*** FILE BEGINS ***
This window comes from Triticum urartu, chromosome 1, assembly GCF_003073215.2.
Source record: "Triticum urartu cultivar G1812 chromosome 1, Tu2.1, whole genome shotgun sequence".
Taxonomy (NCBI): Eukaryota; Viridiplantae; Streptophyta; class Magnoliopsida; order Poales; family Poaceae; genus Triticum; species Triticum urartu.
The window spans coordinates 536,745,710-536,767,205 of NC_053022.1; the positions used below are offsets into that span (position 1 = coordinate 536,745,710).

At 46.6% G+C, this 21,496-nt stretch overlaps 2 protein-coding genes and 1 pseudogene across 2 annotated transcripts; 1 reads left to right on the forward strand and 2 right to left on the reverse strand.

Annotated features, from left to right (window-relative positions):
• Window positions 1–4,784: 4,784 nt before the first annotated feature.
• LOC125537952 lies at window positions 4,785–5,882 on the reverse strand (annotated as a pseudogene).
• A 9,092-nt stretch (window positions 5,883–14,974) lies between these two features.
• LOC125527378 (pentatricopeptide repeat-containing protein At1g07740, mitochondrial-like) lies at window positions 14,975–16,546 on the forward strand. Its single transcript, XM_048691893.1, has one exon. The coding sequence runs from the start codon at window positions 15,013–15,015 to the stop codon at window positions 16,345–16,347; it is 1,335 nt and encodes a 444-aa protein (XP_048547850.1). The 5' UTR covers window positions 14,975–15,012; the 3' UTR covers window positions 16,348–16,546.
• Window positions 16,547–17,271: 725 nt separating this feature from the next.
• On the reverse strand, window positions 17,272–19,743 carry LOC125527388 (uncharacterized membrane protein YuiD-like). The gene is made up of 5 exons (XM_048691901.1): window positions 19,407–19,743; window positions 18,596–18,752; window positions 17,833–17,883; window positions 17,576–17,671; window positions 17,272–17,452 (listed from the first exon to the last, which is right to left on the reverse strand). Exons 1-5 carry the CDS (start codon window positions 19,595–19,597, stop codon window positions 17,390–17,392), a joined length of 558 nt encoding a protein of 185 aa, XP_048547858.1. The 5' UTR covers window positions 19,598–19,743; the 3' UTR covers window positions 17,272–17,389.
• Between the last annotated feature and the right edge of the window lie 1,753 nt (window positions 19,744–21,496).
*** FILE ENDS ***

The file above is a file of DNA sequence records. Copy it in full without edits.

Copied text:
This window comes from Triticum urartu, chromosome 1, assembly GCF_003073215.2.
Source record: "Triticum urartu cultivar G1812 chromosome 1, Tu2.1, whole genome shotgun sequence".
Taxonomy (NCBI): Eukaryota; Viridiplantae; Streptophyta; class Magnoliopsida; order Poales; family Poaceae; genus Triticum; species Triticum urartu.
The window spans coordinates 536,745,710-536,767,205 of NC_053022.1; the positions used below are offsets into that span (position 1 = coordinate 536,745,710).

At 46.6% G+C, this 21,496-nt stretch overlaps 2 protein-coding genes and 1 pseudogene across 2 annotated transcripts; 1 reads left to right on the forward strand and 2 right to left on the reverse strand.

Annotated features, from left to right (window-relative positions):
• Window positions 1–4,784: 4,784 nt before the first annotated feature.
• LOC125537952 lies at window positions 4,785–5,882 on the reverse strand (annotated as a pseudogene).
• A 9,092-nt stretch (window positions 5,883–14,974) lies between these two features.
• LOC125527378 (pentatricopeptide repeat-containing protein At1g07740, mitochondrial-like) lies at window positions 14,975–16,546 on the forward strand. Its single transcript, XM_048691893.1, has one exon. The coding sequence runs from the start codon at window positions 15,013–15,015 to the stop codon at window positions 16,345–16,347; it is 1,335 nt and encodes a 444-aa protein (XP_048547850.1). The 5' UTR covers window positions 14,975–15,012; the 3' UTR covers window positions 16,348–16,546.
• Window positions 16,547–17,271: 725 nt separating this feature from the next.
• On the reverse strand, window positions 17,272–19,743 carry LOC125527388 (uncharacterized membrane protein YuiD-like). The gene is made up of 5 exons (XM_048691901.1): window positions 19,407–19,743; window positions 18,596–18,752; window positions 17,833–17,883; window positions 17,576–17,671; window positions 17,272–17,452 (listed from the first exon to the last, which is right to left on the reverse strand). Exons 1-5 carry the CDS (start codon window positions 19,595–19,597, stop codon window positions 17,390–17,392), a joined length of 558 nt encoding a protein of 185 aa, XP_048547858.1. The 5' UTR covers window positions 19,598–19,743; the 3' UTR covers window positions 17,272–17,389.
• Between the last annotated feature and the right edge of the window lie 1,753 nt (window positions 19,744–21,496).